My mom survived a little longer than a year after her metastatic breast cancer diagnosis. She languished more and more in an assisted living facility for her final couple of months. More of her was lost each day. She didn’t have any wise comments about death or the afterlife. Talking about these things didn’t ease her. I remember she gave me quite the sideways glance when I once mentioned she’d see Dad again. Her mother (who had passed) came to her a couple of times to visit. She told me about that when I would drive across town to visit her after school and spend dinner with her. I wanted to know what she had to say but my mom couldn’t piece the conversation together. Another time she told me Grandma had left without saying goodbye and my mom was very distraught. All I had was comfort and love to give her. I would just sit and feed spoonfuls of soft food to her or watch her sleep until my sister would join me when she finished work.
Is a long goodbye or short goodbye better? Perhaps no goodbye at all?
We get what we get.
I believe we get what we are supposed to get.
If you are a regular reader, you know I have metastatic breast cancer. I am lucky to be here.
I would absolutely die if I died choking on a piece of fruit.
Forgive the dark humor.
Change is hard for me. None of us know when we’ll breathe our last. Some of us have a better idea than others what might cause our eventual demise. I’ve been able to think about what is important to me. I focus on meaning. I stage photographs a certain way so they can hopefully capture a moment or my spirit. I believe gifts should have meaning but I’m more into experiences. I have more than enough things. And oh, is time precious. Goodbyes are hard for me, too. I still want to have them.
But not now.
Living with metastatic disease involves living as fully as possible in the moment. I do a deep dive into connection with others. I relish times of calm and laughter. My values are more aligned with my words and actions. Living fully is where I place my attention and intentions. I think many feel the same.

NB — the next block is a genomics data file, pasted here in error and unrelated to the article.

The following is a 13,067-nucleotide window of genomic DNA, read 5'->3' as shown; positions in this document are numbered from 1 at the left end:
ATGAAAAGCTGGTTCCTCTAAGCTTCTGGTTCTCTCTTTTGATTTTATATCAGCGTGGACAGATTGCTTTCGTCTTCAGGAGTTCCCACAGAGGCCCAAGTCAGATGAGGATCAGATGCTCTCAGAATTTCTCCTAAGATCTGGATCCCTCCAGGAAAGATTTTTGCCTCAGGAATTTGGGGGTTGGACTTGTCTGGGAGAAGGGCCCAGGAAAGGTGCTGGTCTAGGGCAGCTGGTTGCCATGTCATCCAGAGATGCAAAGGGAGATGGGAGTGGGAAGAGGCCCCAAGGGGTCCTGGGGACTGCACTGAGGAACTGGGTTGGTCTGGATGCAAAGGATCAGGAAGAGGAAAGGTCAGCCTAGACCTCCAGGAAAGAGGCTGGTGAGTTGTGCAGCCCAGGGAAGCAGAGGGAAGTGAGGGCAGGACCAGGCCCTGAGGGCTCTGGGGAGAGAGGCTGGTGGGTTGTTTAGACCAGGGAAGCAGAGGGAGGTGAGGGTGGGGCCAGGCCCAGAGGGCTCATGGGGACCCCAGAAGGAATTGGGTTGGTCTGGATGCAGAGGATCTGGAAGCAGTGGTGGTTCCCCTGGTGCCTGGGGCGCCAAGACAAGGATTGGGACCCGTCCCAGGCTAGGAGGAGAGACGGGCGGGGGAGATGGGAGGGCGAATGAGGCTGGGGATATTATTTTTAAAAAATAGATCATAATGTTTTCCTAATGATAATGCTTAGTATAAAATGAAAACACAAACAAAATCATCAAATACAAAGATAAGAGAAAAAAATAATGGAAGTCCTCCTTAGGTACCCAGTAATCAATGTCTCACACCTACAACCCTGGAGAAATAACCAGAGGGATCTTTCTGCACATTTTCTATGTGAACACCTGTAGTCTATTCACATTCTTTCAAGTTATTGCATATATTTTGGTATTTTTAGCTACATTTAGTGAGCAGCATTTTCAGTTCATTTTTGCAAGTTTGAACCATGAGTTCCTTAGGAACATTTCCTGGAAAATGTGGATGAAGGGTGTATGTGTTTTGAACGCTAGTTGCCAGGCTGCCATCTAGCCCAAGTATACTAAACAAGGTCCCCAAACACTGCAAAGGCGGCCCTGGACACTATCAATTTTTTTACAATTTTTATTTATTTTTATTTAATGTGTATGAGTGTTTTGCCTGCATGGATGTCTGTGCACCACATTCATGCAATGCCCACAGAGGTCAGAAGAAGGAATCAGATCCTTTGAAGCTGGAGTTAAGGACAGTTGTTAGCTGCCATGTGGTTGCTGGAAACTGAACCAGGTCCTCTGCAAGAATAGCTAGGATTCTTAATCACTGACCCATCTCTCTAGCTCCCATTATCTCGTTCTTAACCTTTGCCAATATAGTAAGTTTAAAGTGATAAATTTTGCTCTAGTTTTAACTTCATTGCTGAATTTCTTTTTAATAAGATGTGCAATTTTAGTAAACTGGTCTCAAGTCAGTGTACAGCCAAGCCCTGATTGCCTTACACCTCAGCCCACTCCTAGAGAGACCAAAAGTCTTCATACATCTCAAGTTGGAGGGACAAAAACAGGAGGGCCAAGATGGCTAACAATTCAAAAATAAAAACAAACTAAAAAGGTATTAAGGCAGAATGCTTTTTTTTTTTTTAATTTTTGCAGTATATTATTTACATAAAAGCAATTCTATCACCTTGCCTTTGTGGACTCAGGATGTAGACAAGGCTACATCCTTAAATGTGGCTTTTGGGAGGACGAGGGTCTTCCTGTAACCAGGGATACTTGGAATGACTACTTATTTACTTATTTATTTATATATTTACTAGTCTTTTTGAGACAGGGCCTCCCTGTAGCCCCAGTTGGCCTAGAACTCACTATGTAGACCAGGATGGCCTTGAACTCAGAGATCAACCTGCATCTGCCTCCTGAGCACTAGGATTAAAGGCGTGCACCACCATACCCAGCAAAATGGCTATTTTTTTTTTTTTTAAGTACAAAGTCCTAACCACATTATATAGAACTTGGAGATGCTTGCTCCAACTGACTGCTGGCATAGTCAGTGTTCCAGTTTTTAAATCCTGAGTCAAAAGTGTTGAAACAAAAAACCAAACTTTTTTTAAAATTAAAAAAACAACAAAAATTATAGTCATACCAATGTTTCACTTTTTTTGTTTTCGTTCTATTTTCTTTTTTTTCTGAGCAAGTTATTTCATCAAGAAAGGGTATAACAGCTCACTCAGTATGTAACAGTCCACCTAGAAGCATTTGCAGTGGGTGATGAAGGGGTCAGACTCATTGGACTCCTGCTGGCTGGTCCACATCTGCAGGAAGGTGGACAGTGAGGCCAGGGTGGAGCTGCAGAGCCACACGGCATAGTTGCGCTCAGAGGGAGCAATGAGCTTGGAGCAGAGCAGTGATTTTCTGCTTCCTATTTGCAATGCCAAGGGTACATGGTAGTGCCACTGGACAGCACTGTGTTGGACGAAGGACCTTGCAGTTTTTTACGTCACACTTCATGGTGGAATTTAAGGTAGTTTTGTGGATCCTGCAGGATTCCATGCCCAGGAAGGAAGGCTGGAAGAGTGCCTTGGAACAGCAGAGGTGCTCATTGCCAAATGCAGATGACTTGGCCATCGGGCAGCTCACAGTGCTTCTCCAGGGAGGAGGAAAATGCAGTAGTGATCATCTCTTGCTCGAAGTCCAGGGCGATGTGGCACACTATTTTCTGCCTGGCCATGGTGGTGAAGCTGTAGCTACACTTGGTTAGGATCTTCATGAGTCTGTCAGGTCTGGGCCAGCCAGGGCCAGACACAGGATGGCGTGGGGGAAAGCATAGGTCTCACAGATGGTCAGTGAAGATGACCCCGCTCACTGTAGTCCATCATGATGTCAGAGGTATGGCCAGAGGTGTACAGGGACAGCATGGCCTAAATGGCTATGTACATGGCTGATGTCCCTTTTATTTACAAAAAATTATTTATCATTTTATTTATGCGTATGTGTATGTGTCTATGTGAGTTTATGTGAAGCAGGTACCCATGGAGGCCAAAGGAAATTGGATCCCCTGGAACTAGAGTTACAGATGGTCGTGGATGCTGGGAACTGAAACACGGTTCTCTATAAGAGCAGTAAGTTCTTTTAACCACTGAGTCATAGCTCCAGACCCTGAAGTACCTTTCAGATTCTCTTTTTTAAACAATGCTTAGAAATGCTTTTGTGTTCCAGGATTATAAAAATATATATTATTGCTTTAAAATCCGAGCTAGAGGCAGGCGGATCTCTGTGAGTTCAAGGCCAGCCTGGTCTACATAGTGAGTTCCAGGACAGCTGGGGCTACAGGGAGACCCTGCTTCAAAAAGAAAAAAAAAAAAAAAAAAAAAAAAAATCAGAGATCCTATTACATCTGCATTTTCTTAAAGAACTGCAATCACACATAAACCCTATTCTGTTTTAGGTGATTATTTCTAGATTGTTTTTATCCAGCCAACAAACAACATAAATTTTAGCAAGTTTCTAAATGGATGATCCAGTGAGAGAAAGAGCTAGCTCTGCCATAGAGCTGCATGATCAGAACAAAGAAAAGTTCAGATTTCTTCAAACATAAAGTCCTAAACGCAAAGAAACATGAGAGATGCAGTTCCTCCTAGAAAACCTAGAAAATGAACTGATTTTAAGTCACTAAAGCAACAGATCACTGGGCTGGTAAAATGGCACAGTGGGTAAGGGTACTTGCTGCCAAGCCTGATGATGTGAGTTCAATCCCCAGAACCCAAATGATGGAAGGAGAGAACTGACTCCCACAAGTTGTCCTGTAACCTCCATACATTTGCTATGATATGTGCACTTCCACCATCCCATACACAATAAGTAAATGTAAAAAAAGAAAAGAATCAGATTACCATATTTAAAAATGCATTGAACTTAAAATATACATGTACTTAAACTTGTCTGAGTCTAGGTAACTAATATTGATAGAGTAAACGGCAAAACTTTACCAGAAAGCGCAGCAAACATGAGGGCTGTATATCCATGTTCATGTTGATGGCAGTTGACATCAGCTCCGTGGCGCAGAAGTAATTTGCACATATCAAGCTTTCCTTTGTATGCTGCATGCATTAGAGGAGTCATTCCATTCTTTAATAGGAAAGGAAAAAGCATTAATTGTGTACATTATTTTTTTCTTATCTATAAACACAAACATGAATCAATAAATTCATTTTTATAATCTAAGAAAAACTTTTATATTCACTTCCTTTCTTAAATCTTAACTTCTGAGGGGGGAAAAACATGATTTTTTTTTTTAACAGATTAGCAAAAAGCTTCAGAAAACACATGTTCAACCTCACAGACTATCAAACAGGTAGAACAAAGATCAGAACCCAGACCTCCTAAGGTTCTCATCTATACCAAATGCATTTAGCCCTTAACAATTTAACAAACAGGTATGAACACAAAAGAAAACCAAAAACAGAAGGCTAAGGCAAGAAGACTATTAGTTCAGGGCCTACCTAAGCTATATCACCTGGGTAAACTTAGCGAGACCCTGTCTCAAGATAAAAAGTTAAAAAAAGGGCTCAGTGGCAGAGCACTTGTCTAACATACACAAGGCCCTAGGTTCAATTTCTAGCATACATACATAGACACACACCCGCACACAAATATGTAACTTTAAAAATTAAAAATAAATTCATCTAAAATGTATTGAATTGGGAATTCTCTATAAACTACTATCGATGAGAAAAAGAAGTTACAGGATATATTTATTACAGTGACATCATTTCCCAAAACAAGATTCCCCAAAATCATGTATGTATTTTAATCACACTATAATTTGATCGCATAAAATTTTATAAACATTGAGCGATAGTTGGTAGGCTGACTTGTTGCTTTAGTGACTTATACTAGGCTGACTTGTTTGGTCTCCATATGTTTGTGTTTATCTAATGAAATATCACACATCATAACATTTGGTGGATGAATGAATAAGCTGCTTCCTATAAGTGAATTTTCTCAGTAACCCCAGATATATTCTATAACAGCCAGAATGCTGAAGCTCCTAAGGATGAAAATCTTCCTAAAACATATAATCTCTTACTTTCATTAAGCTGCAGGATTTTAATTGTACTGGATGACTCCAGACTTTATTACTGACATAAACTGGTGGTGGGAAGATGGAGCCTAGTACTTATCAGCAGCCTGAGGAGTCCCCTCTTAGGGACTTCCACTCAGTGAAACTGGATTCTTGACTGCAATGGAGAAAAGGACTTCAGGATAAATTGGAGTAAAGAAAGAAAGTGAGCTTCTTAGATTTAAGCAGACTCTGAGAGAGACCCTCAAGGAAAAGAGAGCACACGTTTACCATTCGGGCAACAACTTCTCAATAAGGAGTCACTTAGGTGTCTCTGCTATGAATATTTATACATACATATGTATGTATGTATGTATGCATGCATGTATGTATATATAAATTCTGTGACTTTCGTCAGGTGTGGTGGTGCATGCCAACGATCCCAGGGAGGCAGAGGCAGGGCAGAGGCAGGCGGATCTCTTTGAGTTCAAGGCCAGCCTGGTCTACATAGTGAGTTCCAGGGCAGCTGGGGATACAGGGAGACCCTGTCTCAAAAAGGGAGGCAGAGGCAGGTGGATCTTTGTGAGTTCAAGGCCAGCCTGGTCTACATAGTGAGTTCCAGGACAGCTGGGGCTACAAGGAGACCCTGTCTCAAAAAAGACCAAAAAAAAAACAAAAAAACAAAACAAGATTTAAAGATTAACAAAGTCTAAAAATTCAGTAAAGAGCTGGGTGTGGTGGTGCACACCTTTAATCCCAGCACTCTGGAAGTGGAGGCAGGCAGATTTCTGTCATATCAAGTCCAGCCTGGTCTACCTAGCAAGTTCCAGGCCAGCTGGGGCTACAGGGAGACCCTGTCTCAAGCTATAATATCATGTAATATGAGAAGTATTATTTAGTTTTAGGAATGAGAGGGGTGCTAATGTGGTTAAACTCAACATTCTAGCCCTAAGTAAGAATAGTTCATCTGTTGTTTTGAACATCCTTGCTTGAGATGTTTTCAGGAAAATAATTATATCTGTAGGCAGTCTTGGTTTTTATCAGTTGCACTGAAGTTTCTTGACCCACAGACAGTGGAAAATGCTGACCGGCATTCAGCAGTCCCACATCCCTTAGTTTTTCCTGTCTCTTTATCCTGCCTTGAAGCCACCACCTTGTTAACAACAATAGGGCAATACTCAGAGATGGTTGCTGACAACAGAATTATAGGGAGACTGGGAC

There was a parent of a former student I taught who died two days after she was diagnosed with metastatic breast cancer. No prior symptoms. She thought she had the flu. There was no time to process the shock let alone time for her family to say goodbye. This happened some years before I was diagnosed. It was unimaginable then and still is now.
Another death that was sudden, unfair, and without reason.
Maybe we don’t get what we’re supposed to get. No one should get only two days. The shock is still present. I’ve seen her children as adults. They turned out to be great young women. Great young women who lost their mother far too soon.
Why have I been blessed with nine years post diagnosis when she got two days? The survivor guilt weighs on me like a boulder crushing my chest. I work to free myself from it, to talk about it, to grieve when I can since I can’t do anything about preventing the loss anyway. It is out of all our hands.
Life is short.
Life is fragile.
Rest in peace, Dave.